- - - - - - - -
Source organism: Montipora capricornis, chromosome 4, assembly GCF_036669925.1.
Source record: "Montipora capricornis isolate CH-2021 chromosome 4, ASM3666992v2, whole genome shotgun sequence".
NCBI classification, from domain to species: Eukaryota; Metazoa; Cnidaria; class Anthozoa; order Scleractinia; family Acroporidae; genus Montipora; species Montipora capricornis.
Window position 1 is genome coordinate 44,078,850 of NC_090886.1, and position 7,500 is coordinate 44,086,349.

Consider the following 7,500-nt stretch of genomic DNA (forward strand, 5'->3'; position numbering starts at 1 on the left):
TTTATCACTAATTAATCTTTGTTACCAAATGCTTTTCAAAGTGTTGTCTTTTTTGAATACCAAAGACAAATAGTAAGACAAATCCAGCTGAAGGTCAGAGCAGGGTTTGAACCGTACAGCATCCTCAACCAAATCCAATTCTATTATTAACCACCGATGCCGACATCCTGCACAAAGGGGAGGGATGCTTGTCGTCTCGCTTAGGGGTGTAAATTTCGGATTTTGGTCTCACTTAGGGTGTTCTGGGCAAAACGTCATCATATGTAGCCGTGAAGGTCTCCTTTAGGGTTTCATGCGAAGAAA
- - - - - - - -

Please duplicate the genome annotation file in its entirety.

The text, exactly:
Source organism: Montipora capricornis, chromosome 4, assembly GCF_036669925.1.
Source record: "Montipora capricornis isolate CH-2021 chromosome 4, ASM3666992v2, whole genome shotgun sequence".
NCBI classification, from domain to species: Eukaryota; Metazoa; Cnidaria; class Anthozoa; order Scleractinia; family Acroporidae; genus Montipora; species Montipora capricornis.
Window position 1 is genome coordinate 44,078,850 of NC_090886.1, and position 7,500 is coordinate 44,086,349.

Consider the following 7,500-nt stretch of genomic DNA (forward strand, 5'->3'; position numbering starts at 1 on the left):
TTTATCACTAATTAATCTTTGTTACCAAATGCTTTTCAAAGTGTTGTCTTTTTTGAATACCAAAGACAAATAGTAAGACAAATCCAGCTGAAGGTCAGAGCAGGGTTTGAACCGTACAGCATCCTCAACCAAATCCAATTCTATTATTAACCACCGATGCCGACATCCTGCACAAAGGGGAGGGATGCTTGTCGTCTCGCTTAGGGGTGTAAATTTCGGATTTTGGTCTCACTTAGGGTGTTCTGGGCAAAACGTCATCATATGTAGCCGTGAAGGTCTCCTTTAGGGTTTCATGCGAAGAAA